Exploring numerous islands on these trips, it never ceased to amaze me just how happy the Ni-Vanuatu people were that we encountered along the way. Island Passage is a 500 tonne catamaran and the crew hosted outrigger canoe races that involved the kids paddling between the two hulls, much to their delight. A triple of sailfish caught on the reef adjacent to one village was taken ashore as a gift to the locals, who were grateful for our generosity. In return, a canoe paddled out just as we were leaving, loaded with fresh fruit and vegetables that were greatly appreciated by our anglers and crew.

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Similarly, a blue marlin that died on us during the fight was shared with villagers on Epi. The fish, around 150kgs, was placed on a sheet of iron where the elders supervised its ‘filleting’ – done deftly with machetes – and was then shared equally among the families for that evening’s dinner. With no refrigeration everything was utilised promptly, with only the bill remaining intact for the angler as a memento of his catch.

About Vanuatu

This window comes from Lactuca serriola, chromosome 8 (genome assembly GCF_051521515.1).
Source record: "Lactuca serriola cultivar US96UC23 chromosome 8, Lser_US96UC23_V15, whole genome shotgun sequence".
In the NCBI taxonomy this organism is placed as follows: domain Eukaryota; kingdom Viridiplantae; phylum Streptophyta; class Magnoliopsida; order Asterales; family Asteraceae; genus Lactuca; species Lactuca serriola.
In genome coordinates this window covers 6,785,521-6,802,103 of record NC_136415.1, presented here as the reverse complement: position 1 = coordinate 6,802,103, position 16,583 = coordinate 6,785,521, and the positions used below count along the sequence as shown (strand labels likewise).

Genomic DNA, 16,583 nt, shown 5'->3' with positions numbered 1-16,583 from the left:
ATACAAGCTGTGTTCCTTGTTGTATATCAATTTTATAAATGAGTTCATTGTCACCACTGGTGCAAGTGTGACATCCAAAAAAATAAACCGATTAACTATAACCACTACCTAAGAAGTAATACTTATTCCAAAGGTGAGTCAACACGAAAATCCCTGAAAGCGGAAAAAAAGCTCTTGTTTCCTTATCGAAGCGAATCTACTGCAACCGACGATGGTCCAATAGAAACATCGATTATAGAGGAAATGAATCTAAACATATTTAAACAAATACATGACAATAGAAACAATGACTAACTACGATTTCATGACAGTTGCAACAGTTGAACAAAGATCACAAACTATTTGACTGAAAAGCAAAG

Captain cook sailed into Vanuatu in 1774 and named the long-stretching string of islands New Hebrides.

Originally claimed by the United Kingdom and France in the 1880s, the 1300 kilometre, 83-island archipelago was jointly managed through Anglo–French cooperation until the 1970s, when an independence movement began. On 30 July 1980 the Republic of Vanuatu was founded.

The current population is around 300,000, with over two-thirds of the islands being populated. Prior to the current travel restrictions, Vanuatu hosted around 300,000 visitors annually.

The range of accommodation options is huge throughout the country. There are several excellent resorts (ideal for family stays), as well as backpacking-style options that are simpler and more basic. The further you get from the main centres, the more basic the accommodation options generally become.

I have enjoyed the full range of options over the years – from the best that Port Vila has to offer, to a basic hut on the beach of a remote island. But one thing you can be assured of, no matter where you choose to stay, is a warm welcome. The annual Happy Planet Index ranks 140 destinations around the world on what matters most, sustainable wellbeing for all. This annual release judges how well nations are achieving long, happy, and sustainable lives – Vanuatu was ranked fourth in the world on this ‘happiness scale’.

With its French heritage, many of Vanuatu’s culinary experiences are strongly French influenced. One of my favourites is L'Houstalet in Port Vila where the bat casserole and the Santo beef steaks are to die for. They used to do a mean coconut crab, until these were withdrawn from the menu for conservation reasons.